In school you’re so used to routine, waking up at a particular time, finishing at a specific time and knowing you will see the same people every day.
You form a camaraderie with your classmates, whether that goes beyond the classroom or not is between you and them. But seeing them every day does make it easier for these friendships to continue to blossom.
We don’t get this privilege as adults. We’re not bound to the confines of these spaces where chatter amongst students echoes the school classroom and halls. We’re simply left to our own devices, and it’s scary.
Making friends as an adult is scary.
From personal experience, I'm lucky to still be friends with some people I grew up with. I may have lost some along the way, but there are a few friends still out there that I continue to have a connection with. It’s not easy though to maintain these friendships.
As an adult, we start to realise that time is precious even in our 20s and especially during the COVID climate. The pandemic had placed a strain on building relationships and maintaining them. Conversations occurred through the phone or computer, and we had lost the luxury to see our loved ones in person.
I argue that it’s in our early 20s when our true coming of age occurs. Your first few years after high school are the most solidifying. It’s during these particular years that you realise more about yourself outside of the daily routine of school—whether that be how you dress, present yourself, what you value and which relationships you wish to maintain once you no longer see your schoolmates every day.
I think the most liberating part for me was being able to buy my own clothes and be more in tune with a style I enjoyed. It gave me a stronger sense of self expression, and it made me feel a lot better about myself both mentally and physically.
However, when it comes to friendships, some of them after school simply fizzle out—I’ve had this happen to me. There’s no malice, no falling out; they just simply fade. You might have them on social media, but you don’t expect a message from them any time soon.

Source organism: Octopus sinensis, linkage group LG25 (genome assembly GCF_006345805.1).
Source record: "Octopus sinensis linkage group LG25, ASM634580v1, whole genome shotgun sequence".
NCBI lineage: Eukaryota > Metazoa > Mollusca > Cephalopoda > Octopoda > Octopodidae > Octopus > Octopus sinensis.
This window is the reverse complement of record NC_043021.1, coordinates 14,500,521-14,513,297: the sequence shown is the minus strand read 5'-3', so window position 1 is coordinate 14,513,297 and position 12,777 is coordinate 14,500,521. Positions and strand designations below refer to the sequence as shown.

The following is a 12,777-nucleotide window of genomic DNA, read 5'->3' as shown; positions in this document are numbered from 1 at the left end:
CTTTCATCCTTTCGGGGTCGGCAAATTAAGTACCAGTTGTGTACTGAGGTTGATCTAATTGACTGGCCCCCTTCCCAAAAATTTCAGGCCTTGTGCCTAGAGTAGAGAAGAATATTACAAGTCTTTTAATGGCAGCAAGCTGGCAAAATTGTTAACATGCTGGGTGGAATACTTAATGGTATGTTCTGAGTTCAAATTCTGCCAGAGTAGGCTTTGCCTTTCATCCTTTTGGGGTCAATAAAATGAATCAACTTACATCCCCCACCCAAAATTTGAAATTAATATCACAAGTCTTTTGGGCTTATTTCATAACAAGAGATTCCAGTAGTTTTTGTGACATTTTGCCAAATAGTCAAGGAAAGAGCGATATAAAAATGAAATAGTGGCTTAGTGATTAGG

Some relationships continue to withstand—as I previously said, I'm lucky to have this. My best friend is someone I've known since kindergarten.
But making new friends as an adult is far from easy—and maintaining the ones you already have is just as difficult.
My first semester at university was probably the loneliest I’ve felt for a long time. I look back on that time somehow and wonder why I felt this way. I still had my two best friends from school, so it wasn’t like I was alone. But for some reason, walking onto those campus grounds, sitting in a lecture room and seeing everyone huddled within groups and conversing, felt somewhat isolating.
I’m an introverted person so sometimes I strive on alone time, but eating lunch every day by myself at school was somewhat debilitating. I felt I was truly missing out on the university experience, and my biggest problem was that I was too scared to put myself out there initially.
Someone once told me that if your only friends are people you knew from school, you hadn’t changed much as a person. It was even more grating to hear this considering my two best friends were people I had known since I was young.
But I don’t think that statement is true, it is possible for you and your friends to grow as people —individually or together. This might not always be the case, but it is possible.
Eventually, university became an exciting experience for me. I made friends, and we hung out before class, after and in-between. It was nice to have people I could sit with during lectures. During this time, I felt more comfortable putting myself out there.
I often needed someone to approach me first but I went out of my way to engage more in conversation in class. I started going out more to clubs and bars, places I didn’t often go to before university. I was bringing my two best friends on campus to meet my uni friends. I was, in general, more social than I had been in a long time. For a shy and introverted person, I was pleased with myself.
The 2019 movie Booksmart has a particular quote that resonated with me when I initially watched it, “I spent the majority of my 20s overcompensating for the fact that I never had fun in high school.”
This rang true to me, not because I didn’t have fun in high school. I adored every minute I had with my group of friends, but I truly felt I was within my own bubble and while I did mingle with the other students in my cohort, I didn’t put myself out there enough.
I’m a shy person by nature, but I have allowed this shyness to pull me back at times.
So making friends at university was something I saw as an achievement initially. I look back now and think it’s something that shouldn’t be seen that way. People aren’t trophies that you put on a shelf and say “I’m glad I’ve got this.” It’s lovely having friends, and it’s a good feeling to make a new one you can instantly click with. At the end of the day, they’re people who are in your life, and they can stay or they can go.